Older 50s in the workplace - retain, retrain and recruit

Rachael Saunders, Business in the Community Age at Work Director shares an insight into the Ministerial Roundtable held on Monday 21 March where a discussion on the current activity on the Business in the Community Age campaign workstreams took place together with an indepth look at the new research launched today (22 March) by Aviva. 


Andy Briggs, CEO of Aviva UK&I Life, chair of the Business in the Community’s age at work leadership team:

Aviva research 'Working Lives' launched today tells us:

  • A third of people aged over 50 employed in the private sector are now planning to retire later than they had previously hoped, and a lack of pension savings is the main driver. 
  • 32% of employers are concerned that they will lose valuable skills if people use pension freedoms to retire early. 
  • The majority of businesses do not have plans in place to respond to staff retiring later. 

A key finding is that levels of job satisfaction are highest amongst those over 65 – there are positive drivers behind working longer, as well as financial need. 

This data was a backdrop to our discussion on Monday morning, introduced by Baroness Ros Altmann, the pensions minister who has done so much to drive change on age at work.

The Ministerial Roundtable was hosted by Andy Briggs, the CEO of Aviva UK&I Life and Chair, Business in the Community Leadership Team on age at work, where other members of the Leadership Team reported back on the activity under each of campaign’s workstreams – Retain, Retrain, and Recruit:

  • Retain. Led by Alison Robb of Nationwide Building Society, this workstream covers a broad range of interventions, from flexible working to thinking through intergenerational communications.
  • Retrain. Led by the FSCS and presented by Lawrence Churchill, this workstream is focused on how to support employers to retrain their older workers. One strand of work includes the introduction of mid-life reviews to support any conversations around retraining, and we already have a number of organisations interested in taking this forward. The second strand is working with government to ensure that training and education provision is available for those who want to switch careers in later life. Apprenticeships are a route that exist today and will certainly suit some older workers.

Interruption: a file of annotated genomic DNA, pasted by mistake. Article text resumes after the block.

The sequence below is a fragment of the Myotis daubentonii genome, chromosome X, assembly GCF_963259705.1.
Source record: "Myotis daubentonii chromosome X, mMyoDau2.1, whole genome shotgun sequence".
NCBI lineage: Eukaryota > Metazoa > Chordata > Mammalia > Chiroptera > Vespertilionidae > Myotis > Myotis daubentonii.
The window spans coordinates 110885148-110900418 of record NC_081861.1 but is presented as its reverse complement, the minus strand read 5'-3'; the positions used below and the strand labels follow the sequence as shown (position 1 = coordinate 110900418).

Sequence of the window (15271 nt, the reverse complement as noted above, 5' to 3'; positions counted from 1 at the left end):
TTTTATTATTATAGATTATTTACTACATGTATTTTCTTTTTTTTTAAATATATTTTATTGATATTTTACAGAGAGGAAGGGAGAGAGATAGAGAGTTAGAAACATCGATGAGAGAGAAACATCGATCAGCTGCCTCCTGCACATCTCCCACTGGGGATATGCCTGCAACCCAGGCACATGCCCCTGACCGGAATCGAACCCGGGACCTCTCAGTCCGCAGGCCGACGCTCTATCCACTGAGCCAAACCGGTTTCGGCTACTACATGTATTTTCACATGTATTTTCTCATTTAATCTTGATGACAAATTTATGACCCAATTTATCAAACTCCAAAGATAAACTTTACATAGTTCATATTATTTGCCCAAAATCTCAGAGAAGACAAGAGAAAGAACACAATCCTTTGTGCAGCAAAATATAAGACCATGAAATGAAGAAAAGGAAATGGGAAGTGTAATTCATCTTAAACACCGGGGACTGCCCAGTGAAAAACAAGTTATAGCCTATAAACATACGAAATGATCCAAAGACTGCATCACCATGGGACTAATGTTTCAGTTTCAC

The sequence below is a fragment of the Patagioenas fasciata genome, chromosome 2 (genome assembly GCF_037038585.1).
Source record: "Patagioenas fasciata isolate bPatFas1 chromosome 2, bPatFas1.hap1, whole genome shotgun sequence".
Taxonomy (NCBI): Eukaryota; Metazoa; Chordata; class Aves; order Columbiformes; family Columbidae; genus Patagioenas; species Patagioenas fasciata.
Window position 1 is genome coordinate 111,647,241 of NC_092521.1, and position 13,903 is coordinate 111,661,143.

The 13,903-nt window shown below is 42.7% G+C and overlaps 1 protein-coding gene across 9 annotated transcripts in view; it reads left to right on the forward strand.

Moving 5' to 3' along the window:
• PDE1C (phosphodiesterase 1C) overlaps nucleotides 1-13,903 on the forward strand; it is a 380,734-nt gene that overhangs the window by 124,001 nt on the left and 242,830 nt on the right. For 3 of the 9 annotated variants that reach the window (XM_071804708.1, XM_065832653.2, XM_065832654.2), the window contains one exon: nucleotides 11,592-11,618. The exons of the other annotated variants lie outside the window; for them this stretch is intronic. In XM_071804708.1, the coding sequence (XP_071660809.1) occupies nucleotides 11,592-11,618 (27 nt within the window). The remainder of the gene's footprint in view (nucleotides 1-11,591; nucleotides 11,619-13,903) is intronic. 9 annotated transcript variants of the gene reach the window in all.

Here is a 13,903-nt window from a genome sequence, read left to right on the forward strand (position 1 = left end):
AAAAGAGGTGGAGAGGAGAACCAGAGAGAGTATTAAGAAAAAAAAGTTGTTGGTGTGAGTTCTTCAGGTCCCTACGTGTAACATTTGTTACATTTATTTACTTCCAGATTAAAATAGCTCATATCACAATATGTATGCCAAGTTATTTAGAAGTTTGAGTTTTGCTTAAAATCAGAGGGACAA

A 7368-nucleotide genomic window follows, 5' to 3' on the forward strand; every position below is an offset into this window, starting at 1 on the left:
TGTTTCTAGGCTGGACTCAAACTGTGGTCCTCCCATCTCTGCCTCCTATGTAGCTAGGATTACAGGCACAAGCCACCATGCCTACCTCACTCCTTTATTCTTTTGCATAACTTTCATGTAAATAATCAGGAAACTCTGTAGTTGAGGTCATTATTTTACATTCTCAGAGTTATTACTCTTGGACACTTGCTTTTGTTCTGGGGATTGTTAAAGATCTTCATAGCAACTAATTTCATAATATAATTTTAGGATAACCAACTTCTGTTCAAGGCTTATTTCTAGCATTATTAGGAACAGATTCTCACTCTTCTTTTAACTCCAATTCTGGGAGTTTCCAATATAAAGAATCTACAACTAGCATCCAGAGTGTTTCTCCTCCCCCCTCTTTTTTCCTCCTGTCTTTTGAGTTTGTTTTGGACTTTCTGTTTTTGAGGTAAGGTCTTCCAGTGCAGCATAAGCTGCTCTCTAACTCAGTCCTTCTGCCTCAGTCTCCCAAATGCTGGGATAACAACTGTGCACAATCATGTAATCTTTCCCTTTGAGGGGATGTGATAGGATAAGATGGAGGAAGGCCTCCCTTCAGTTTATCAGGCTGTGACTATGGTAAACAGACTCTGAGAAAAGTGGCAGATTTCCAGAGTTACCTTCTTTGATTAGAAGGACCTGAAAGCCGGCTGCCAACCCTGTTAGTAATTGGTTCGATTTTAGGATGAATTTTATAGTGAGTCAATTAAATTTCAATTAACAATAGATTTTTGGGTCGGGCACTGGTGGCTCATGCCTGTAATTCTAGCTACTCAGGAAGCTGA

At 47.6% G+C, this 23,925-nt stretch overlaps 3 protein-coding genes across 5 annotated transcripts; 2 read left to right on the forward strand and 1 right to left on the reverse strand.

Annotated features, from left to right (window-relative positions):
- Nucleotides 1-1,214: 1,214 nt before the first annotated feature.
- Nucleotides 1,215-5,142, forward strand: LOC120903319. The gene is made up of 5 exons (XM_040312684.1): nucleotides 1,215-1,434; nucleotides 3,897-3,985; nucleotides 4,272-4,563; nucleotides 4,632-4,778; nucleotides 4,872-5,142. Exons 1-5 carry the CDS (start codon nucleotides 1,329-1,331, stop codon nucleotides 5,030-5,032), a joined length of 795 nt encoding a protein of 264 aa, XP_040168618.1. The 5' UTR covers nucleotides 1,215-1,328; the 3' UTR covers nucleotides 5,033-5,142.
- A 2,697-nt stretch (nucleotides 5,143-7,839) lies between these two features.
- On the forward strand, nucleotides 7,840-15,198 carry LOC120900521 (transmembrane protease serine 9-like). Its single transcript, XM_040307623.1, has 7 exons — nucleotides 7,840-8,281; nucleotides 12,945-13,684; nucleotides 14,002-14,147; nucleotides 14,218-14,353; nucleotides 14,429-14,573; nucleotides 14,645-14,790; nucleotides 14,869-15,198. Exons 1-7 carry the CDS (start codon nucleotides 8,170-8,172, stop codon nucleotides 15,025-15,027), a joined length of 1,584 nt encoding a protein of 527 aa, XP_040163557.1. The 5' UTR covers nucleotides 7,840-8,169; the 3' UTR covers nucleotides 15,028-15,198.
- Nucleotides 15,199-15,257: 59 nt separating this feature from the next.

• Recruit. Co-led by Helen Webb of the Co-Operative Group and Martin Jones of Home Instead Senior Care, Martin shared progress at the Roundtable.  This workstream is focused on tackling bias in recruitment against older candidates and creating opportunities for the missing million people over 50 that face barriers to work. Addressing this bias and supporting this missing million into good jobs is key to achieving real social change. 

We had a rich debate which covered tackling health barriers to later life working, and the importance of valuing older workers as mentors, people who hold knowledge within an organisation, as well as leaders and contributors. 

The morning concluded with a clear consensus that we need to shift the debate. This is not a conversation about retirement, it is about how we make the most of the extraordinary gift of longer life, and how employers can support their people to make decisions, unencumbered by bias, discrimination or assumptions. 

We are in a period of transition on age at work, and it is leadership from business that will shape the future.